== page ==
Iraq News

Journalists risk all to cover ISIL in nothern Syria

By Waleed Abu al-Khair in Cairo

Journalist Akram Saleh stands at the entrance to Tel Abyad after it was liberated from the 'Islamic State of Iraq and the Levant'. He has been covering the war in northern Syria for four years. [Photo courtesy of Saleh]

Journalist Akram Saleh stands at the entrance to Tel Abyad after it was liberated from the 'Islamic State of Iraq and the Levant'. He has been covering the war in northern Syria for four years. [Photo courtesy of Saleh]

Journalists and media professionals covering the military operations against the "Islamic State of Iraq and the Levant" (ISIL) in northern Syria tell Diyaruna they face constant danger while reporting the news, with many losing their lives in the process.

ISIL does not respect the "moral code of war", said Kurdistan 24 channel correspondent Akram Saleh, who was one of the first journalists to cover the battle against ISIL in northern Syria.

Saleh was first embedded with the Kurdish People’s Protection Units (YPG) and then with the Syrian Democratic Forces (SDF), and is now with the Manbij Military Council (MMC), where he has been reporting on the battle for Manbij.

Owing to his work on the front lines, he told Diyaruna, he has come to consider "all areas to be dangerous, because of the possibility of the presence of sleeper cells left behind by ISIL elements and the latter’s use of thermal rockets".

ISIL has in many cases planted the areas it leaves behind with mines, he added, and its use of car bombs poses a serious threat.

He said he was injured while covering the fighting in al-Hasakeh earlier this year while trying to get away from a car bomb that ISIL had directed at his team.

In light of these dangers, Saleh said he puts "caution first, also familiarity with the geography of the area and knowledge of ISIL’s fronts".

MMC forces, for example, try as much as possible to keep journalists away from very dangerous areas, he said, and allow them to move about after mine sweeping and clearing operations are completed.

"The channel I work for obligates me to take protective measures, such as wearing a helmet and body armour, and has warned us more than once that failure to take protective measures makes us subject to penalties," he said.

Journalists killed on the job

"Many of those who work in the media field in northern Syria, and Kobani and Manbij and their rural areas specifically, were killed while doing field coverage of the ongoing war against ISIL," media activist and Kobani native Saleh Muslim Mohammed told Diyaruna.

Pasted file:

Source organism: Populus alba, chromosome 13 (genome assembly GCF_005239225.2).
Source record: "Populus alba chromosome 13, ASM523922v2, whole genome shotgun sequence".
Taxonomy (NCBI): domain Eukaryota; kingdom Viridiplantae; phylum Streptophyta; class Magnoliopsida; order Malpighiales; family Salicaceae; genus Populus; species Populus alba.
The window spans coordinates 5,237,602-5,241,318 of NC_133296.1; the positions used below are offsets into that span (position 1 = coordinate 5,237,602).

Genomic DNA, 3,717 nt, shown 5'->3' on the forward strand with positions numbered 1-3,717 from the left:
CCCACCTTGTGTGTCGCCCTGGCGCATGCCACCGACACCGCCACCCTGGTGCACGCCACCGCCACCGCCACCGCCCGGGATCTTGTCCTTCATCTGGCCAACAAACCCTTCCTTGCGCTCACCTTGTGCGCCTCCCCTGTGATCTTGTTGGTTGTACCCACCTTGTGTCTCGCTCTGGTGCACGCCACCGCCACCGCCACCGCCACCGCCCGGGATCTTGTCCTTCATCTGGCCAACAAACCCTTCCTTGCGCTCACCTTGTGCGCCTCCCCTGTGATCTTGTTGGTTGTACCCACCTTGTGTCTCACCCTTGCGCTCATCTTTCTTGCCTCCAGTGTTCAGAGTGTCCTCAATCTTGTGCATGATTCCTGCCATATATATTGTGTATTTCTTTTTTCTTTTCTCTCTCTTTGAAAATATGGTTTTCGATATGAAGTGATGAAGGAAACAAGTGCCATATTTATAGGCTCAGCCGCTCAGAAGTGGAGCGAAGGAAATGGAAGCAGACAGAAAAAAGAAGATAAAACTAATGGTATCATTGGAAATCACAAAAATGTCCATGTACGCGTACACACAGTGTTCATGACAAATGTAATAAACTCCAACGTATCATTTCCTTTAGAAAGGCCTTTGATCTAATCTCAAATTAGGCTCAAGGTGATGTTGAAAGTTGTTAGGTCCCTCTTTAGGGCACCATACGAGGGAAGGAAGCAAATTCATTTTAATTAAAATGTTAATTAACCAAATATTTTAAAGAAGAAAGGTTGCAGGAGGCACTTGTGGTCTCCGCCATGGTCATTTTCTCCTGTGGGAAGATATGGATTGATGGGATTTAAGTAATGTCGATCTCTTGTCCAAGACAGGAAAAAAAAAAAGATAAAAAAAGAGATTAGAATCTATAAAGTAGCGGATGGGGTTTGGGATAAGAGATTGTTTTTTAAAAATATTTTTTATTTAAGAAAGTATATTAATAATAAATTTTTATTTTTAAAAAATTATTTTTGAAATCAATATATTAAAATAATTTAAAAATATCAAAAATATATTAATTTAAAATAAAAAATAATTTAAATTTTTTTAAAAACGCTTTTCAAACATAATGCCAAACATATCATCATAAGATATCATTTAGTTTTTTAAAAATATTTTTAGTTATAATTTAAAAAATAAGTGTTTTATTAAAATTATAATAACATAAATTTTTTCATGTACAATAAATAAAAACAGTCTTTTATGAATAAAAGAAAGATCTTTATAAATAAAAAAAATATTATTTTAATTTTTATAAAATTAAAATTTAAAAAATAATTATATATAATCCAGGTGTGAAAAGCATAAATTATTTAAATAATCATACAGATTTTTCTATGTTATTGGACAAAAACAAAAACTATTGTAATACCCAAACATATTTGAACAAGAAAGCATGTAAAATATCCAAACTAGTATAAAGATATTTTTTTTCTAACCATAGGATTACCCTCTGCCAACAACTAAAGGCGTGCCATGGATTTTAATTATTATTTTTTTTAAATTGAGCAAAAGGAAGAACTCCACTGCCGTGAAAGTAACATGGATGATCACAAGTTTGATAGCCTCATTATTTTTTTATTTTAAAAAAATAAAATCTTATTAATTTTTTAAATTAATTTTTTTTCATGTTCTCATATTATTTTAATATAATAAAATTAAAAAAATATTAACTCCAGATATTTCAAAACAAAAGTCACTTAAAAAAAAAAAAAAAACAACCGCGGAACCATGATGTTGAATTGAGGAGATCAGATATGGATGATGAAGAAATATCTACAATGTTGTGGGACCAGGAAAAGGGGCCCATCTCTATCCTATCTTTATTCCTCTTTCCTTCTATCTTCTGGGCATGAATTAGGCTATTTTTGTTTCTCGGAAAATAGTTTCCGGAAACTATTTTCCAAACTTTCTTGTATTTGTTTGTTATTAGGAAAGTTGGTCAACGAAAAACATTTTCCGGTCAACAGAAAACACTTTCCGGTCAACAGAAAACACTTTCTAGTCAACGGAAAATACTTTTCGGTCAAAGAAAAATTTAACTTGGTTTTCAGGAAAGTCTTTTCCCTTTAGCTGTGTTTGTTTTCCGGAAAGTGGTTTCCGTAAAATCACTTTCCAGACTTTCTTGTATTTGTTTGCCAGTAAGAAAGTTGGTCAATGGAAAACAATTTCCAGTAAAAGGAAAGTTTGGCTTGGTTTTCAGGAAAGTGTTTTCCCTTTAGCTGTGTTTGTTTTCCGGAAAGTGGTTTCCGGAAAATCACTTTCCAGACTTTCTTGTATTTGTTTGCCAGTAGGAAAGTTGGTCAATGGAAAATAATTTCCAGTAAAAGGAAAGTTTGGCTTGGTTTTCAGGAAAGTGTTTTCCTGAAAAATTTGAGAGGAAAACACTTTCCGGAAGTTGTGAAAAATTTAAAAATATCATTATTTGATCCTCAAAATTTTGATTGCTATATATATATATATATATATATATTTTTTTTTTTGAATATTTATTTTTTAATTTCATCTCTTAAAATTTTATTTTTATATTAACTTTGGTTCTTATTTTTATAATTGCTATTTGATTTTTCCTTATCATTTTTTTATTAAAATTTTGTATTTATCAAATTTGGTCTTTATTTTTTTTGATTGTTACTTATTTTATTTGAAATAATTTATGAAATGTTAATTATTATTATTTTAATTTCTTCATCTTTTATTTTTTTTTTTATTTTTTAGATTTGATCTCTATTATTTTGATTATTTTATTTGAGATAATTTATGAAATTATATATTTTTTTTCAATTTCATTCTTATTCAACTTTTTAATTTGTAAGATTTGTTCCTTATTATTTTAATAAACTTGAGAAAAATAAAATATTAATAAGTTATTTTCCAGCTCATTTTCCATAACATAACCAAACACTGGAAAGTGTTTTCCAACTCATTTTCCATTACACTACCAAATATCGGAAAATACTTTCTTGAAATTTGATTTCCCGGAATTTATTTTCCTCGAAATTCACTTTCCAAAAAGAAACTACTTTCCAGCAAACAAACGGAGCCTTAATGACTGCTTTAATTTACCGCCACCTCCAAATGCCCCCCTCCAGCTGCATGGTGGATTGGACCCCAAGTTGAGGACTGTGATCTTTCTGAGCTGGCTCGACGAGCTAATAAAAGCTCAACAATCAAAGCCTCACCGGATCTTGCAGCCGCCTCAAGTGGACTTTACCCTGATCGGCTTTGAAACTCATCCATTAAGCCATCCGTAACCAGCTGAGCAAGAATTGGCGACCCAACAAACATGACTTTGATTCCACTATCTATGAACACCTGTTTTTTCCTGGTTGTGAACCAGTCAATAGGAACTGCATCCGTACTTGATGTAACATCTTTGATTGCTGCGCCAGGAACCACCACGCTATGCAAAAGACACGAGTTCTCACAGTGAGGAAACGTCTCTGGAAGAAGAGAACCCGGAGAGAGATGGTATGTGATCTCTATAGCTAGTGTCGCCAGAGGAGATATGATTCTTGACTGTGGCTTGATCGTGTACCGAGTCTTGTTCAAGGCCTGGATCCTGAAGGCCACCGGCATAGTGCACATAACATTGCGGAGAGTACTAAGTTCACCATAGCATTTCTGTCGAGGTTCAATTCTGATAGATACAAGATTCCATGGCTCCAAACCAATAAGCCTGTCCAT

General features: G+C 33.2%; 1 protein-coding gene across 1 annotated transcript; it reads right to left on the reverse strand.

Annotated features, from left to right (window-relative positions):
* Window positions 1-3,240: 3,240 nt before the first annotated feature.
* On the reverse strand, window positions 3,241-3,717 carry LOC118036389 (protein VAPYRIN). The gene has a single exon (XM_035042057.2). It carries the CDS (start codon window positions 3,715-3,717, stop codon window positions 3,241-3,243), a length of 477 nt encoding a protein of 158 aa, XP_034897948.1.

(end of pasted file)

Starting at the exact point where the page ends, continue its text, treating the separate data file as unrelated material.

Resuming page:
Among them was "Mazloum Bagok, who lost his life on September 28, 2014, and Rewan Zagros, who lost his life on December 21, 2014, and martyr Agiri Yilmaz, who lost her life on April 13, 2015, in the village of Khan Mamed in the Kobani region, while covering the campaign to liberate Kobani", he said.

"Arin Joudi was killed in a landmine explosion on January 31, 2016, in al-Hawl area in al-Hasakeh while doing her work, and Behoz Horan, born in 1995, was killed in Kobani on January 1, 2015, while covering the clashes with ISIL inside the city of Kobani," he added.

The latest to be killed was Mustafa Mohammed Shoukri, who was wounded during the campaign to liberate Manbij on July 13th, and was martyred later at a Qamishli hospital on July 19th, Mohammed said.

"ISIL is directly targeting journalists in the northern Syria region, and ISIL elements are deliberately and systematically committing acts of violence, in violation of all international conventions," Mohammed said.

Complex media landscape

Cairo University faculty of media professor Hassan Afifi told Diyaruna there are typically two types of journalists during wartime: the embedded journalist and the war correspondent.

In the Syrian war, the matter is more complex, he said, as young journalists have emerged who work for foreign agencies or local websites and agencies, while others do media coverage as part of their relief work or as activists.

The treatment of journalists by armed factions, including ISIL, deviates from all accepted war-time standards, he said, "as this group does not abide by any international law and pays no mind to international conventions".

"So you see journalists getting injured or killed while covering the fighting, both through direct targeting and in shelling or mine explosions," Afifi said.

He called on journalistic institutions that are active in the region to focus attention on the methods of covering battles involving ISIL and to train journalists how to operate on the battlefront, with an emphasis on safety.

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